Final report released.
Chairman Robert L. Sumwalt’s remarks (Page 256)
Communication is a two-way street; if someone isn’t getting the message, the person attempting to communicate must alter his/her communication style to ensure the message is truly understood and addressed.
Yes someone finally gets it!!
Wait no… he clearly does not get it because…. he only mentions the interaction between the Captain and crew in his statement. There is NOTHING in his remarks discusses the equally important “two-way street” of communication between the Captain with 3rd parties including Tote, Weather Routers, ABS, USCG, etc, etc, etc.
From the report:
Actively promoting BRM was the ultimate responsibility of the company. TOTE’s SMS stated that the captain was responsible for providing onboard BRM training to the crew every quarter, in accordance with a training addendum to the SMS. However, the most recent version of the training addendum (dated August 2015) did not include a section on BRM, though a version dated February 2013 did. In fact, the section on BRM was marked as deleted on the contents page of the August 2015 addendum. The document control list indicated that El Faro had received the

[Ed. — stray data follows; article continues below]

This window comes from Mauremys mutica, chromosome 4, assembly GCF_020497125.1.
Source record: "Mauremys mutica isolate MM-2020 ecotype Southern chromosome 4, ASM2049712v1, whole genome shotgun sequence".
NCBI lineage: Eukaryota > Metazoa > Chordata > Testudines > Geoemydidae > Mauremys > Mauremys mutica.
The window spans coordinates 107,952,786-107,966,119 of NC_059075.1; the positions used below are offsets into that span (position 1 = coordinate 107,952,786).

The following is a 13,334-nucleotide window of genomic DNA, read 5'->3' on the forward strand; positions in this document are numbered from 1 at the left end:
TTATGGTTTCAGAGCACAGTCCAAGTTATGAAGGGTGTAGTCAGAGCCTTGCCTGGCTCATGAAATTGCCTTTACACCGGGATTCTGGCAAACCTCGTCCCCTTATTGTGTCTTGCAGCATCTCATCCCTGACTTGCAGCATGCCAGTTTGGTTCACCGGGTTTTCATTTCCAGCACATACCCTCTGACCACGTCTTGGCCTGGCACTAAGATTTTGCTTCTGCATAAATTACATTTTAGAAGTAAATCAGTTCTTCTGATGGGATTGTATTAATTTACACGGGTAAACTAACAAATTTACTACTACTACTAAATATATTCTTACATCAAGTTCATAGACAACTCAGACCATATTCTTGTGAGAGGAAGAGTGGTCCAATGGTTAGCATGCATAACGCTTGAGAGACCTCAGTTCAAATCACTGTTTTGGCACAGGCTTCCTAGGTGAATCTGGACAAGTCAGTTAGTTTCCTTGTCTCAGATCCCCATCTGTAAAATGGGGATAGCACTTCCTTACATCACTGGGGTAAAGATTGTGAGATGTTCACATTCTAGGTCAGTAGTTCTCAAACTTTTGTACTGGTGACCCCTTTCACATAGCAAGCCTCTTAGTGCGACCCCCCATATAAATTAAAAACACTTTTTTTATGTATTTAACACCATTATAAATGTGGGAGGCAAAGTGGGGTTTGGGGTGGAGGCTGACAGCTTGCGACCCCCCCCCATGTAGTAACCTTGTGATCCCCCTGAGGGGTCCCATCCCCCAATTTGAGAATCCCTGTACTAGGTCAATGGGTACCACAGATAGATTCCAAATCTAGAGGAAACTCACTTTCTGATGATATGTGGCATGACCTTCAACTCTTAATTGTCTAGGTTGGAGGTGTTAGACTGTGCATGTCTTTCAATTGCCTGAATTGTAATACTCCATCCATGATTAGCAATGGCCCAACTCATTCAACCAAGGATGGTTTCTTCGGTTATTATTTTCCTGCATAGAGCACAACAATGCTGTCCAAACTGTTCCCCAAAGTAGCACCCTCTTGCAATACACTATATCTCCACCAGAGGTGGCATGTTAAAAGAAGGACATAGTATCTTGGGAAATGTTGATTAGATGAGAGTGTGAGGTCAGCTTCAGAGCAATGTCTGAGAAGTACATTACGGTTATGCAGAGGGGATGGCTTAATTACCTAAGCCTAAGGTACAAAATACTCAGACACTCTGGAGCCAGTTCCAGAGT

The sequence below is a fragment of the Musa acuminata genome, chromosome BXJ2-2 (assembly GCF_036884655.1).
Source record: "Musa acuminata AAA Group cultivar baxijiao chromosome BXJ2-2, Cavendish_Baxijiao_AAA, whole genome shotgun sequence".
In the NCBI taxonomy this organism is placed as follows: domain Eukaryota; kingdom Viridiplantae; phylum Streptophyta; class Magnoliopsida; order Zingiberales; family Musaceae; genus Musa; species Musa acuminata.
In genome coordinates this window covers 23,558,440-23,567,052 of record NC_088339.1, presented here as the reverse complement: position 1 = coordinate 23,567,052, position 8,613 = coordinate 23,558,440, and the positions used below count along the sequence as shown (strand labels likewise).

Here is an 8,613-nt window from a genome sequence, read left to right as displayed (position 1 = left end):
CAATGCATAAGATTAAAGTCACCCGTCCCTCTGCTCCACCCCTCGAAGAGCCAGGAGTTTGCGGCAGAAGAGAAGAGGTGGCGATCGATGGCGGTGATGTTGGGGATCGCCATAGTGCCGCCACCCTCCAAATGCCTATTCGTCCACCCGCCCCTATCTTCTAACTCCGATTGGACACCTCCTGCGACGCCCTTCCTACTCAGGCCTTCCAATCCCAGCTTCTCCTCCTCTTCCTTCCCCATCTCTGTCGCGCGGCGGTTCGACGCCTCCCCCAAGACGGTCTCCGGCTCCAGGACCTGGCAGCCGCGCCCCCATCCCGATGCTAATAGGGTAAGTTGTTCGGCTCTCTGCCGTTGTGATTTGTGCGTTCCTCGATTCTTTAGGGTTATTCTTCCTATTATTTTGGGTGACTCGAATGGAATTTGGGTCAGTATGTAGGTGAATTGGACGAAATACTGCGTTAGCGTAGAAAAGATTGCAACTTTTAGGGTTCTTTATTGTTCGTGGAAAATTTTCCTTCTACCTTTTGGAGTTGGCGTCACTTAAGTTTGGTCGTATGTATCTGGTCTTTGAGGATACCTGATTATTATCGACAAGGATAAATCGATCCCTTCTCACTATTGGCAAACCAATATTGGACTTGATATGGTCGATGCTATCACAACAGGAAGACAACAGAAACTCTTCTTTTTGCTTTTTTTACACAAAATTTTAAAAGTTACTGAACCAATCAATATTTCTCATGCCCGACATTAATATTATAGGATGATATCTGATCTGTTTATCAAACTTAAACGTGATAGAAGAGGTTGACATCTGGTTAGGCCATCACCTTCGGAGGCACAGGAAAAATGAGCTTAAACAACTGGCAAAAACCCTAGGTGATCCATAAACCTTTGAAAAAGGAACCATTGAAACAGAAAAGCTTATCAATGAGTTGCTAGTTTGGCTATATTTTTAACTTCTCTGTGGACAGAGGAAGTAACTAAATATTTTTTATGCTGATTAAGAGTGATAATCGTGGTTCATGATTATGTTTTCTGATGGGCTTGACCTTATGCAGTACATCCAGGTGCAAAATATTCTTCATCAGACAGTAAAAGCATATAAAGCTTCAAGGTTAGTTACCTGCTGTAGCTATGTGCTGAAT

newest training addendum. Logs of safety training meetings held during the first two quarters of 2015 contained no reference to BRM as a training topic. TOTE was required by its SMS to ensure that quarterly BRM training was conducted aboard El Faro and that BRM principles were addressed in the captain’s standing orders. Investigators found no evidence that TOTE management implemented BRM aboard El Faro. Thus, the NTSB concludes that the company’s failure to ensure the implementation of BRM contributed to the sinking.
Oh I understand and, to be clear, the NTSB does make this point in the report AND the NTSB does not let Tote of the hook in the report.
BUT and this is important. The Chairman’s Letter, which is appended to the report on page 256, serves to highlight what is most important. And words “Tote, ABS, USCG, etc” are NOT included in the Chairman’s letter.
Further, the congressmen and senators and administrators who write the law and provide oversight of the USCG do not have the technical expertise to understand all the recommendations. The Chairman’s Letter serves to provide the broad strokes of understanding for those people (and, in reality, it’s all that many of them will read)
There are dozens of recommendations and everyone here understands that not all of them will be followed up with. But what is highlighted by the Chairman will be looked at further.
@Kennebec_Captain While everything you mention in this post is true and important NONE of it is contained in the all important Chairman’s letter. And that has me
Ex TOTE Master here. Worked 30 years for TOTE, 17 as Master. I was Master of the El Faro when she was the Northern Lights.
Regarding your comments on the BRM onboard training and lack of TOTE follow through.
I find this incredible, as during my many years at TOTE, their oversight and implementation of the SMS was excellent. In fact, BRM onboard training always seemed to be something the audit checked specifically.